Only eight receivers cracked 0.50 PPR points per route run. Hopkins was third-best, at 0.54. Julio Jones was second, at 0.57. Thomas? The Saints star receiver averaged 0.61 PPR points per route run last year, just blowing away the field. That’s how Thomas has put up three top-seven seasons in his three years in the league despite the Saints being less pass-happy as time has passed. Thomas might not have a likely ceiling of the elite of the elite because of the lack of volume, but his insane efficiency will keep him near the tops.

Davante Adams was never a weekly WR1

This isn’t a knock on the Packers’ star receiver. He had a top-10 weekly finish eight times in 15 games (Adams sat Week 16) and averaged a finish of 11.5. He finished outside the top-18 only once all season. Nobody had a higher floor than Adams, even if some receivers might have had a (slightly) higher ceiling.

Neither did Julio Jones

Jones’ reputation is that of a big-week guy, occasionally just crushing with a 250-yard, 2-touchdown (for example) game. From 2014 to 2017, Jones had eight games with 150-plus yards and a score; T.Y. Hilton had the same number, and no one else topped six — only 23 players even had more than one. But in 2018, Jones never did it. He topped 150 yards twice (169 yards in Week 1; 173 in Week 4) without scoring in either one. In fact, Jones topped 140 yards four times in 2018 without a touchdown, but did have 138 yards and a score in Week 17. His weekly ceiling remains enormous because of what we’ve seen over his career, and he carries a massive floor as well.

Robby Anderson is one of our streakiest players

The Jets receiver had three straight weekly finishes as WR15 or better in Weeks 14-16; he only had one other finish better than 43rd all year. In 2017, he was top-20 every game he played Week 8-13, and only had two finishes better than 33rd otherwise. In 2016, his little-used rookie year, he finished top-17 in Weeks 13-15 and never topped 38th outside of that. Anderson carries big weekly upside, and as the likely No 1 receiver in the offense has big season-long upside as well, but he’s very volatile.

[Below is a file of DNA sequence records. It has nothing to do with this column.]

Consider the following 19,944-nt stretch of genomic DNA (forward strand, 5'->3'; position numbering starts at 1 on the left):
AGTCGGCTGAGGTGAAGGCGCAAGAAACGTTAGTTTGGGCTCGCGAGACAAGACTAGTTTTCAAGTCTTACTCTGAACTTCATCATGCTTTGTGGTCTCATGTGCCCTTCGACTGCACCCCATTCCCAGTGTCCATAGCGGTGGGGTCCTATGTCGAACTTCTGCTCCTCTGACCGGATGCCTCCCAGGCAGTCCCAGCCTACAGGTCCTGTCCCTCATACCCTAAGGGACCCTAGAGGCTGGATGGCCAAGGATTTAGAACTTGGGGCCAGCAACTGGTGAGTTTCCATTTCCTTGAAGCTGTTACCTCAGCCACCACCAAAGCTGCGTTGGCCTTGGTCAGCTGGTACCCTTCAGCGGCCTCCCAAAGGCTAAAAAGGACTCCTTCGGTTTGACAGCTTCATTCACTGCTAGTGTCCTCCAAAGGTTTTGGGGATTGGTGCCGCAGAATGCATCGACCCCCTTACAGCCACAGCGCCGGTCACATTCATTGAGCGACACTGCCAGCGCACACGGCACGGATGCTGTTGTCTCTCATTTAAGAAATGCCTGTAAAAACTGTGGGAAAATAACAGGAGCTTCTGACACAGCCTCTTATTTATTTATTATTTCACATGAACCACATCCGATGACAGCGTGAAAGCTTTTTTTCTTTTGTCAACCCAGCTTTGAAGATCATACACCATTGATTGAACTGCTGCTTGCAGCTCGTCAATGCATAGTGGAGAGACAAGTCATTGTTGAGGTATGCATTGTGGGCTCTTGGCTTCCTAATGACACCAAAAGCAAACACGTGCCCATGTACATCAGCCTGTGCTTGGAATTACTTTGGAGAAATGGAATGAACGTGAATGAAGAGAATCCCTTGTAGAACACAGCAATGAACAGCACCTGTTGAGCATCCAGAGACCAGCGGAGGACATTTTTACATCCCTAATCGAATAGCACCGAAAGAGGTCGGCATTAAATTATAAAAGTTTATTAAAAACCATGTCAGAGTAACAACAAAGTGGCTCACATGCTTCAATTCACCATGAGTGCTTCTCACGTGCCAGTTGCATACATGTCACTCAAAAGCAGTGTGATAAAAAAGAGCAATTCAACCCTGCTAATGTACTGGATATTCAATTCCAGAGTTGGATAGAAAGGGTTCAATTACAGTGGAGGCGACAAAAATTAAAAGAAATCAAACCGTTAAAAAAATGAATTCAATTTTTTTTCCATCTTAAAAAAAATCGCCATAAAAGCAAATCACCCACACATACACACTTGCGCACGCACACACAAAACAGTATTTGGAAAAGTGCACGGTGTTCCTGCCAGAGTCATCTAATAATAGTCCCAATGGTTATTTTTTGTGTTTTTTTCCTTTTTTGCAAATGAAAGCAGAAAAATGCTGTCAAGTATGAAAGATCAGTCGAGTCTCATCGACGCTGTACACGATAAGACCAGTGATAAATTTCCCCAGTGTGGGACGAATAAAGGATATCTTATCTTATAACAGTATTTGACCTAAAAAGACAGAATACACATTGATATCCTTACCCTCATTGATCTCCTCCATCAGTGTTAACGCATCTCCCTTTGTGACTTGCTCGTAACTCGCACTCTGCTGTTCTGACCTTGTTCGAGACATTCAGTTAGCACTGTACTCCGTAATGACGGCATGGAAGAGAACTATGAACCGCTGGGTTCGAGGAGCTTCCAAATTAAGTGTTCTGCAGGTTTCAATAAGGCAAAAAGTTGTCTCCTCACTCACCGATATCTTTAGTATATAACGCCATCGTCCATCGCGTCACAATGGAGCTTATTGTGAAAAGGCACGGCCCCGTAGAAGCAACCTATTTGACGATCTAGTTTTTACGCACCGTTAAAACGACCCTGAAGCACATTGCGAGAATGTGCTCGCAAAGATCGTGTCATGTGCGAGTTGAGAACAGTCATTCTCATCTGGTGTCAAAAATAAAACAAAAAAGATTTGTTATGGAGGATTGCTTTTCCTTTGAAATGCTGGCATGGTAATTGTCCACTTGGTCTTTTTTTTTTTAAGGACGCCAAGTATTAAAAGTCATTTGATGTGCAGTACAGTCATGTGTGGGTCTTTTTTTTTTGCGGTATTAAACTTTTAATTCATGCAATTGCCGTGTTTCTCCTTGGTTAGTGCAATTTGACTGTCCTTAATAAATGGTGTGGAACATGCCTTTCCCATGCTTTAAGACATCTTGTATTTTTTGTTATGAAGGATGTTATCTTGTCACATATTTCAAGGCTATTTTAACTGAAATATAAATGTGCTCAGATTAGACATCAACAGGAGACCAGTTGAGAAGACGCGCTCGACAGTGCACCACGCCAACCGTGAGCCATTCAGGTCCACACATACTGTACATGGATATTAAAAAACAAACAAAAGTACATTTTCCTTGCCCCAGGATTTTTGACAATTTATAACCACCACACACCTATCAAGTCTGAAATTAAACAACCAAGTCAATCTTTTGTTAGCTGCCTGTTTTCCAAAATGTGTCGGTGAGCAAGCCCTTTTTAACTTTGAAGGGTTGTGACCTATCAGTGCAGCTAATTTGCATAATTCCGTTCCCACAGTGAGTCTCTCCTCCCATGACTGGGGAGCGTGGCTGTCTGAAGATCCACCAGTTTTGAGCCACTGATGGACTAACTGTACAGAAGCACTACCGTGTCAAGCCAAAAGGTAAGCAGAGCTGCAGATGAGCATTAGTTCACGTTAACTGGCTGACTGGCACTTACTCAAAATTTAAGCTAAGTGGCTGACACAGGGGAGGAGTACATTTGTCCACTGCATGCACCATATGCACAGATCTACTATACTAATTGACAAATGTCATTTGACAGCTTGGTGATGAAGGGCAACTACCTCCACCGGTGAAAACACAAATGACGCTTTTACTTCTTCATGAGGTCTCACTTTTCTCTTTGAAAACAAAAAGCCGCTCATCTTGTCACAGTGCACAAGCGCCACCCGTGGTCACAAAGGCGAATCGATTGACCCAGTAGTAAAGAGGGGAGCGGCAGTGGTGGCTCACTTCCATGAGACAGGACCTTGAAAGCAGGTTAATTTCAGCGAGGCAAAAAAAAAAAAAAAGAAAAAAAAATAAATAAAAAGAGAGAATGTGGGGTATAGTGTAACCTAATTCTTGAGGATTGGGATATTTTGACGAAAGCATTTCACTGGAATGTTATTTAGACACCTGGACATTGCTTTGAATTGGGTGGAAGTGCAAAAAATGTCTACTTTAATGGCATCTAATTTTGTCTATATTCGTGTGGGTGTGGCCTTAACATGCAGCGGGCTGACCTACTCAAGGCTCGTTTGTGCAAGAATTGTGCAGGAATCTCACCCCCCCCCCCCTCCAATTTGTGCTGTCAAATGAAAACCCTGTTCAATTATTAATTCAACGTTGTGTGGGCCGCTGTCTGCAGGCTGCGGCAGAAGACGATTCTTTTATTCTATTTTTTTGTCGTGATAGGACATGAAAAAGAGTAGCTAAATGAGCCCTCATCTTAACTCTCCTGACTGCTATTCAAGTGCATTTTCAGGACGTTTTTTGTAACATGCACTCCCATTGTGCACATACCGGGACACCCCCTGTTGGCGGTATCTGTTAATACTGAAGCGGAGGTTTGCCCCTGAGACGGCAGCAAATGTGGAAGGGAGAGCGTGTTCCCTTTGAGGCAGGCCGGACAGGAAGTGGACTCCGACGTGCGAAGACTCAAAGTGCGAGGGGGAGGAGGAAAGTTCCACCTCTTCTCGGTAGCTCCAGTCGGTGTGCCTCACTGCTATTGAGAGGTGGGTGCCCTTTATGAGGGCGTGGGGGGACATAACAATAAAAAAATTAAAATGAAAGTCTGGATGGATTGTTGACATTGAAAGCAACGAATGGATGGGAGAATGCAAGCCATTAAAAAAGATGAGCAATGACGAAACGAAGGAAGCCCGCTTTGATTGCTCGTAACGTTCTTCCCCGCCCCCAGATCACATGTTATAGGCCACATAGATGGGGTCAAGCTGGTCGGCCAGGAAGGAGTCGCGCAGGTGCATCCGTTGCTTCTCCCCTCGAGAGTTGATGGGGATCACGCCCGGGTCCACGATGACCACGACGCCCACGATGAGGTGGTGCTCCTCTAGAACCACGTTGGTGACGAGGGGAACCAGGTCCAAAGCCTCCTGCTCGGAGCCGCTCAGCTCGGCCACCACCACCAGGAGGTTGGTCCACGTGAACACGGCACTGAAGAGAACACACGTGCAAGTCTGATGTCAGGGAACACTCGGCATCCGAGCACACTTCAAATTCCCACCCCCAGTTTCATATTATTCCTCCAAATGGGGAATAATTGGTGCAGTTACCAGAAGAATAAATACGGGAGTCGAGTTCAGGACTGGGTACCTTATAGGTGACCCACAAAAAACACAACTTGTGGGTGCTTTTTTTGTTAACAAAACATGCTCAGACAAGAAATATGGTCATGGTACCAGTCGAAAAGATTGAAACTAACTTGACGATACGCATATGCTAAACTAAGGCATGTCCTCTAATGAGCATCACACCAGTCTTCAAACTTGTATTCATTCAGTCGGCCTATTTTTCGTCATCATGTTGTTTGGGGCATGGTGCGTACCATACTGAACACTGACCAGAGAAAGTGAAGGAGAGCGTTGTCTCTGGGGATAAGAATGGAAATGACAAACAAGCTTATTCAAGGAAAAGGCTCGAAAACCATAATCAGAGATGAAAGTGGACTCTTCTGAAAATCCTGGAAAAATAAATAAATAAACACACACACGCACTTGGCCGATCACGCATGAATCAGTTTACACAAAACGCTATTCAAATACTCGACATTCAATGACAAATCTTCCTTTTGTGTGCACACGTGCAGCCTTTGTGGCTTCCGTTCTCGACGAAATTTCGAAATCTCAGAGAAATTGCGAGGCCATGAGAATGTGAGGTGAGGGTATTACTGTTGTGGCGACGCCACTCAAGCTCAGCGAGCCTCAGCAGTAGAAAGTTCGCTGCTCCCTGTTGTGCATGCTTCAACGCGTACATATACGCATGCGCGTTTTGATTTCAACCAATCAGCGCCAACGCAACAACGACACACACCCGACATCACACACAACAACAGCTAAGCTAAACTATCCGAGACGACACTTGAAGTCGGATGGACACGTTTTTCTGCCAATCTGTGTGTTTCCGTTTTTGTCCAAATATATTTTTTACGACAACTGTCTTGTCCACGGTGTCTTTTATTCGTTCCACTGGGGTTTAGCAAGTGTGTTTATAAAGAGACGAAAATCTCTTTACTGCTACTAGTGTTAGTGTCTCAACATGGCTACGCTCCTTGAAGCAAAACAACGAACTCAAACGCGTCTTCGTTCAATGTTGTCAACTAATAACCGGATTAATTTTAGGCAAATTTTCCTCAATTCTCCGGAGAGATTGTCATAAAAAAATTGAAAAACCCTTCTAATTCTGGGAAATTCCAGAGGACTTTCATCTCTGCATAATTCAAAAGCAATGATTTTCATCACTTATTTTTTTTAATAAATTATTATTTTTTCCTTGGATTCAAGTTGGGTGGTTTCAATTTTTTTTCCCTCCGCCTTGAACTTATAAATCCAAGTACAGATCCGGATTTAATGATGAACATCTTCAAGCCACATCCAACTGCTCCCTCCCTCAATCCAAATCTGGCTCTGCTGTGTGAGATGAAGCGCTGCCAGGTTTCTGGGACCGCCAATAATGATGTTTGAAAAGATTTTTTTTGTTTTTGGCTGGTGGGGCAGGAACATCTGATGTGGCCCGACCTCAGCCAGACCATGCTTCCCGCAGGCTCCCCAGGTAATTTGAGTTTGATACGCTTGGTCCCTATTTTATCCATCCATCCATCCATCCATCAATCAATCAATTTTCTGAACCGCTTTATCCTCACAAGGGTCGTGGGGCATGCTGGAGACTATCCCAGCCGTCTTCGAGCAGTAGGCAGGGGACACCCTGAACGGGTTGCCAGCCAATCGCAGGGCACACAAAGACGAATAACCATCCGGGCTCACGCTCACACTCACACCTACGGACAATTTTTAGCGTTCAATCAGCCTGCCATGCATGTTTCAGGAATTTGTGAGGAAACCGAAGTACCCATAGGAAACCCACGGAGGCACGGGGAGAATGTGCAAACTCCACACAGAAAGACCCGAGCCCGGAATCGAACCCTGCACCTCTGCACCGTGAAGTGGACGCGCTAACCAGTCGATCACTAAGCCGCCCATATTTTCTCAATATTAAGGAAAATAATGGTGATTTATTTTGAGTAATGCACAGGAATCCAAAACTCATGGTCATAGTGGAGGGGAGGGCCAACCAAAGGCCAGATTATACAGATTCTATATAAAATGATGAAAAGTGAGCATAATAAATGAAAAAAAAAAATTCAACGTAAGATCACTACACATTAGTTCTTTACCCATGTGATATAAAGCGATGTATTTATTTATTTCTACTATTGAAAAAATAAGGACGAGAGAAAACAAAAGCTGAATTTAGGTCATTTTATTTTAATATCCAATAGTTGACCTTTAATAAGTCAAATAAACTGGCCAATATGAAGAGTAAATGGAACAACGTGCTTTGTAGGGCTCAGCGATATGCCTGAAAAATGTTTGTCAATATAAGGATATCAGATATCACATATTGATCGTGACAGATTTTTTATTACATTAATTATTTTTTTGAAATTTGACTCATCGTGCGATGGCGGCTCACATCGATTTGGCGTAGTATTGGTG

Evan Engram only had one weekly finish outside of the top 15 after Week 3

This one is cheating more than a bit, as that span also includes five weeks Engram missed to injury. But he played eight games after Week 3 and finished, in order, 23rd, 7th, 15th, 12th, 12th, 1st, 4th, and 3rd. Engram has now finished as TE15 or better in 19 of 26 career games, including top-four nine times. He’s not among the elite tight ends, but he’s not far from it.

Greg Olsen has only had three top-10 weekly finishes over the last two years combined

Again, this one is cheating, as Olsen has missed significant time in each of the last two years. But still, Olsen was a top-10 tight end 10 times in 16 games in 2016 (including each of the first six weeks), but since then, has been outside the top 10 in 13 of 16 outings. The veteran is going to have his No. 1 tight end job back again in 2019, but there is suddenly a world of risk surrounding him.